Boredom is a Precious Commodity

#1, #2 and I had breakfast yesterday at a local cafe that has outdoor seating. It was a beautiful morning, perfect for sitting outside, watching the birds and butterflies, and listening to people chat. At one table two women were talking while a little girl sat in a highchair playing with mom’s (?) iPhone. I’ve been there. I’ve wanted to talk to an adult. I’ve played all the finger games I can handle for the day. I’ve colored my last picture. I’ve [fill in the repetitive activity you can’t stand] all I can endure. I’ve given one of my progeny an electronic babysitter and been happy. But I’m not happy for having done it.

My discomfort stems not from some fear of how spending time in front of small electronic devices is bad for little progeny, or some belief that video games are the root of all violence and evil in our society. Instead, I worry that children today are simply not bored frequently enough.

We have convinced ourselves that kids need to be entertained all the time. Industries have rescued us and our children from ever suffering an idle moment. We think little of giving tiny people electronic gadgets, often disguised as learning games or educational videos. We have to have kits filled with activities. We schedule “playdates” for their free time. Perhaps out of envy, we have eliminated boredom from our children’s lives.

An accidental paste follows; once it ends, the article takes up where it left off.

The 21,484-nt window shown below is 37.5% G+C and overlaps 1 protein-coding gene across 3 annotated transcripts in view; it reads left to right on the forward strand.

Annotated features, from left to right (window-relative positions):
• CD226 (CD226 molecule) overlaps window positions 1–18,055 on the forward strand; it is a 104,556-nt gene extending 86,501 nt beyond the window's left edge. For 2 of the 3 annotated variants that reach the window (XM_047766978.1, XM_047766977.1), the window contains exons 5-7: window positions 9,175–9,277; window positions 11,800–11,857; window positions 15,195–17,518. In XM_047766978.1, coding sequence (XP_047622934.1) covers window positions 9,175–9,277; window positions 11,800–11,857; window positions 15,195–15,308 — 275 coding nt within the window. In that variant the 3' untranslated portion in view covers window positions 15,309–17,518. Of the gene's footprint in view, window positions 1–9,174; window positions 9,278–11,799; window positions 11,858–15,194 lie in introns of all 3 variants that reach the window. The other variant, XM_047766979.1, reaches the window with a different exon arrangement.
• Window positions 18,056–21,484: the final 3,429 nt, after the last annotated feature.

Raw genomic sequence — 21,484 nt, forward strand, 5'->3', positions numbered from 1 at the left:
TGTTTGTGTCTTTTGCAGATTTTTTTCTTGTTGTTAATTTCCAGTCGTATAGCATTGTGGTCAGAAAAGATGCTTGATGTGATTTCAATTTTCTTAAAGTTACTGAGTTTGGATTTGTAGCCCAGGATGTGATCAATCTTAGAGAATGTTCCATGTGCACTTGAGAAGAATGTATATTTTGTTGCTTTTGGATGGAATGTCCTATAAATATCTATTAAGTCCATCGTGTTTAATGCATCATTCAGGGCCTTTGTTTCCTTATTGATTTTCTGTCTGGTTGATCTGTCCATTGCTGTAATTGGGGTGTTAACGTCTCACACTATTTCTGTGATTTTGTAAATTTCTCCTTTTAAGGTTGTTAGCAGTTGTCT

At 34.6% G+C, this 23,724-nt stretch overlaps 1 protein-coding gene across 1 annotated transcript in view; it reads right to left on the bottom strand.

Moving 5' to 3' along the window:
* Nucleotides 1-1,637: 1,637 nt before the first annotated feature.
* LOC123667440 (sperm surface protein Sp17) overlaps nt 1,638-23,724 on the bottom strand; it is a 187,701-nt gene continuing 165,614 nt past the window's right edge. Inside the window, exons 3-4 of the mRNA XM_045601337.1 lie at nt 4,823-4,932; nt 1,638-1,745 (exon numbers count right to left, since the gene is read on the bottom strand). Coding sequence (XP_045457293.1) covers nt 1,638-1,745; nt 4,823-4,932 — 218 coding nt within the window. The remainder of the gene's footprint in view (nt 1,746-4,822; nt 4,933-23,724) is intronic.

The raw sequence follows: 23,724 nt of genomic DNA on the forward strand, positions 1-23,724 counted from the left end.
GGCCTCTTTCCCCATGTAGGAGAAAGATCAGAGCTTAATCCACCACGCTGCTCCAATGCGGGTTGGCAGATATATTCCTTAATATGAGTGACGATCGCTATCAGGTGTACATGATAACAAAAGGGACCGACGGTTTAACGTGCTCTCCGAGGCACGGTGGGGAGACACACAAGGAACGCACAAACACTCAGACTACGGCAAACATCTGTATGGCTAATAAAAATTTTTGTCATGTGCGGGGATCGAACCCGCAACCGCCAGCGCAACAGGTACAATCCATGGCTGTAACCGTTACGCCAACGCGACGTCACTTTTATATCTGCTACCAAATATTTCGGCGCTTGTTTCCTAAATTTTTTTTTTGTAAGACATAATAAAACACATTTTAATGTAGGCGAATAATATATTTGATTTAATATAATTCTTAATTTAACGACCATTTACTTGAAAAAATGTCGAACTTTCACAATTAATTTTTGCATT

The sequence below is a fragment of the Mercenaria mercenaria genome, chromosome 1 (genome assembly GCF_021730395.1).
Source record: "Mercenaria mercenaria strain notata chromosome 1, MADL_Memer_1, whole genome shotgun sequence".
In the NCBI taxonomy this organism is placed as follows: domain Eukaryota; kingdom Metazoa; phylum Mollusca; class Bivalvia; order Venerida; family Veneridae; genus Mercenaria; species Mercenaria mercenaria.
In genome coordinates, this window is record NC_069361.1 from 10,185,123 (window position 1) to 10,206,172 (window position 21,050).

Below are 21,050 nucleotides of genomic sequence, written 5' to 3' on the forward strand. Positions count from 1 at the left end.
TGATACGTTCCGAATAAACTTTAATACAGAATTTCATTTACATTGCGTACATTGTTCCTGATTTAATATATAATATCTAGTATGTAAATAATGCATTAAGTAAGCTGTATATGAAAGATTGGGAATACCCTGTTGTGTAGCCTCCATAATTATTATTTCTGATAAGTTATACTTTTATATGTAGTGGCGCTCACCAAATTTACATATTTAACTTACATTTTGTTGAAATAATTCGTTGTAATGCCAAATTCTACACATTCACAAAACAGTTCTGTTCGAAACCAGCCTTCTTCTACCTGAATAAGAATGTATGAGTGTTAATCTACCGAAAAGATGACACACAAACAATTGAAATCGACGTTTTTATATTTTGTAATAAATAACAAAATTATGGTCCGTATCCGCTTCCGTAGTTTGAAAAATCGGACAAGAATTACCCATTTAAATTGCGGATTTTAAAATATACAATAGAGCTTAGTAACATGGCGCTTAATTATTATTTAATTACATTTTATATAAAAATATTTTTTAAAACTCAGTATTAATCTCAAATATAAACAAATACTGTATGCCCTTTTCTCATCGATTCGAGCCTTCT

Boredom is wonderful. How many adults wouldn’t appreciate some time to be bored? To do nothing? As we age, life’s demands increasingly eradicate boredom. Family, friends, school, job, house all conspire to fill your time with tasks. Boredom, by contrast, is time you get to spend with your own thoughts, not the thoughts someone else forces on you.

Boredom also encourages creativity and observation. Sit for a few minutes on a bench. Soon you will notice people, birds, bugs, and plants. You will sense the breeze as it changes. You’ll hear noises, snatches of conversations, the sounds of people walking, a faint rushing as water flows down a gutter, or the stray cough. You might notice a small dedicatory plaque on the bench or the contractor’s mark embossed in the sidewalk cement.

#1, #2, and I sat silently while we waited for breakfast. Although I was enjoying the quiet time, I wondered briefly, “Are they bored?” When our food arrived, #1 and #2 chatted pleasantly about all the things we had seen—the “purple butterfly that tried to kiss me,” the “mangy bird in the bushes,” the “fast train” heading toward the city, and even “the little girl playing with her mom’s iPhone.” I guess they found something to do.

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